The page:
Regularly clean your whole grill, not just the grates. One in five grill fires is caused by leftover grease.
Check that the grease trap is empty before turning the grill on. Empty it if it isn’t.
Keep the grill lid open until the fire is fully established when starting your grill.
Never, under any circumstances, use your propane BBQ grill indoors or in an enclosed or covered space like a garage or carport. Carbon monoxide, a potentially deadly odorless and colorless gas, can build up to dangerous levels.
To minimize the danger of it tipping, the grill must be on a flat, level surface.
The grill must be at least five feet away from the house, outdoor furniture, trees, shrubs, and any other combustible objects.
Keep children and pets away from the grill.
NEVER leave a lit grill unattended. Before you start the grill, make sure you have on hand everything you’ll need such as tongs, gloves, brushes, sauces, food, and platters.
If the igniter on your grill is broken, don’t use it. Look into purchasing a grill with an automatic igniter if you don’t already have one.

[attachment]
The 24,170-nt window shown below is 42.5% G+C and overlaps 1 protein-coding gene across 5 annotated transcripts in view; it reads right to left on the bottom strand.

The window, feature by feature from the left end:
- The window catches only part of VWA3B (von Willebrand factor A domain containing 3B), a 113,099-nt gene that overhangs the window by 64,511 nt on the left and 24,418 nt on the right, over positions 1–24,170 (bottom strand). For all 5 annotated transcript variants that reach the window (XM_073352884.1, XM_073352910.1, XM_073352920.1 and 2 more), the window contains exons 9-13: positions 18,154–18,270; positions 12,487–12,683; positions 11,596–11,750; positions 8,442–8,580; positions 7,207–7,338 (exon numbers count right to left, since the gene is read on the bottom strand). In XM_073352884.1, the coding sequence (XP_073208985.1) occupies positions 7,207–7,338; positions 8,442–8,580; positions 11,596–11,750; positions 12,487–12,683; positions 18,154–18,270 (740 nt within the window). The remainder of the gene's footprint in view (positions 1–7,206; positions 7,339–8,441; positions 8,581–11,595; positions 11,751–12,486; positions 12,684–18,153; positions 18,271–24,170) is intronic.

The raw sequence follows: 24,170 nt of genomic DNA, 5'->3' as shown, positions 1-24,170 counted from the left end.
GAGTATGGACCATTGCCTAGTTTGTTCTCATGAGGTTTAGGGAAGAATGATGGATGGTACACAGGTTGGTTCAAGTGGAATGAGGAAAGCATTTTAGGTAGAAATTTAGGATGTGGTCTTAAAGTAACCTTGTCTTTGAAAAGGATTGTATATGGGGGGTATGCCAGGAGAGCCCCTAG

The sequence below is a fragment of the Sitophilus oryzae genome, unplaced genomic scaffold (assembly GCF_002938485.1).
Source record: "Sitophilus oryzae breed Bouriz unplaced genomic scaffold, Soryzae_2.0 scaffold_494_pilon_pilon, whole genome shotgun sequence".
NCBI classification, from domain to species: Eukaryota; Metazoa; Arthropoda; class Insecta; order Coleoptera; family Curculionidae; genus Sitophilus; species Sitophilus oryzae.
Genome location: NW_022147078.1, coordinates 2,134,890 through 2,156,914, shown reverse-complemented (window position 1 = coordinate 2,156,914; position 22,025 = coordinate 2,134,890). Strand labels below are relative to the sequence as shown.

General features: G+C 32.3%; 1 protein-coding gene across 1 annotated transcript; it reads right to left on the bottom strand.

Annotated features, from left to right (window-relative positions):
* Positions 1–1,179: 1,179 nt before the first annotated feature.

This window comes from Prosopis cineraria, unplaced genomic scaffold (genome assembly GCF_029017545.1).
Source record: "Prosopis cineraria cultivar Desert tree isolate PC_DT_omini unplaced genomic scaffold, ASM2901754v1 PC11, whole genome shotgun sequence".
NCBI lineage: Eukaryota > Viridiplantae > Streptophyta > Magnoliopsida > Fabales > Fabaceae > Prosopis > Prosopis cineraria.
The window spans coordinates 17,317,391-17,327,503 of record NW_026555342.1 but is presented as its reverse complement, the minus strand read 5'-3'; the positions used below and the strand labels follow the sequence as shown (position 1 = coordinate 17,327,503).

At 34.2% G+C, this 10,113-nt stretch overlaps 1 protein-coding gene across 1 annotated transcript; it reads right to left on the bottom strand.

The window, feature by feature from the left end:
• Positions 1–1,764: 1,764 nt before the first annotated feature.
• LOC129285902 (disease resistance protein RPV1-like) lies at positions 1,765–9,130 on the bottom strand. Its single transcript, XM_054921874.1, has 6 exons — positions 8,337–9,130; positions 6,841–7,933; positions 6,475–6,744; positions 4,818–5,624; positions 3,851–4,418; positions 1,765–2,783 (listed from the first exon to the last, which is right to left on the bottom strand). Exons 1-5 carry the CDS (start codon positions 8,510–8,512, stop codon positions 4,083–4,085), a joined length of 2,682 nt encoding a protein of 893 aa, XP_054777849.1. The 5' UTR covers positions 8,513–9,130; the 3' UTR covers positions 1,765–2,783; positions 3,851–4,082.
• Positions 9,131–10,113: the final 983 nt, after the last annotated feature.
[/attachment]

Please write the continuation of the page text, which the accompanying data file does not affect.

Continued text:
When you are done grilling, clean the grates and remember to turn off both the grill and the propane cylinder valve.
Propane cylinders should never be stored indoors or in a garage, shed, carport, sunporch, or any other enclosed spot.
Propane cylinders must be kept outside in a shady, dry location with the valve end up and on a level surface. Ground that is wet can cause the cylinder to rust.
Don’t store propane cylinders near fire or spark-producing equipment such as your grill.
Keep your propane cylinders upright when bringing the to be exchanged or refilled. Even a cylinder you think is empty can still have enough propane to leak if it’s on its side.
Don’t keep a cylinder in your car for very long. It’s best to go straight to the cylinder exchange or refill station and go straight home. If you can’t, make the cylinder swap or refill the final stop before returning home.